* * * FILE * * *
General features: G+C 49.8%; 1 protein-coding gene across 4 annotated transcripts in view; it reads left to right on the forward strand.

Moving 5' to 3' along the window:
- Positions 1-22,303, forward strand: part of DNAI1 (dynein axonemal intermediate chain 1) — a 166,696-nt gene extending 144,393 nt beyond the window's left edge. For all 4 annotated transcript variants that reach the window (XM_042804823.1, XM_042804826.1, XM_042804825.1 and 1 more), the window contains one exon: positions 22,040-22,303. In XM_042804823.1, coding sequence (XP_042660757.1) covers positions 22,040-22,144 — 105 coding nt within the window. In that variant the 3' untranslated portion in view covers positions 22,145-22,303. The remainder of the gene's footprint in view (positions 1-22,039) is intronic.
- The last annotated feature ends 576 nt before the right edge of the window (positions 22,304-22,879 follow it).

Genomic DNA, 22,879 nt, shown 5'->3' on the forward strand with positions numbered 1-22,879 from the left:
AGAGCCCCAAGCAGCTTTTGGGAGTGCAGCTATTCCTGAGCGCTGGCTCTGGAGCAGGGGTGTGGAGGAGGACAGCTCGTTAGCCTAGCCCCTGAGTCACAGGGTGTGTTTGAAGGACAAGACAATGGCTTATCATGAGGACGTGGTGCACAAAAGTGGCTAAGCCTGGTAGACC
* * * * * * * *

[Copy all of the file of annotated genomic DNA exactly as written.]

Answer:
General features: G+C 49.8%; 1 protein-coding gene across 4 annotated transcripts in view; it reads left to right on the forward strand.

Moving 5' to 3' along the window:
- Positions 1-22,303, forward strand: part of DNAI1 (dynein axonemal intermediate chain 1) — a 166,696-nt gene extending 144,393 nt beyond the window's left edge. For all 4 annotated transcript variants that reach the window (XM_042804823.1, XM_042804826.1, XM_042804825.1 and 1 more), the window contains one exon: positions 22,040-22,303. In XM_042804823.1, coding sequence (XP_042660757.1) covers positions 22,040-22,144 — 105 coding nt within the window. In that variant the 3' untranslated portion in view covers positions 22,145-22,303. The remainder of the gene's footprint in view (positions 1-22,039) is intronic.
- The last annotated feature ends 576 nt before the right edge of the window (positions 22,304-22,879 follow it).

Genomic DNA, 22,879 nt, shown 5'->3' on the forward strand with positions numbered 1-22,879 from the left:
AGAGCCCCAAGCAGCTTTTGGGAGTGCAGCTATTCCTGAGCGCTGGCTCTGGAGCAGGGGTGTGGAGGAGGACAGCTCGTTAGCCTAGCCCCTGAGTCACAGGGTGTGTTTGAAGGACAAGACAATGGCTTATCATGAGGACGTGGTGCACAAAAGTGGCTAAGCCTGGTAGACC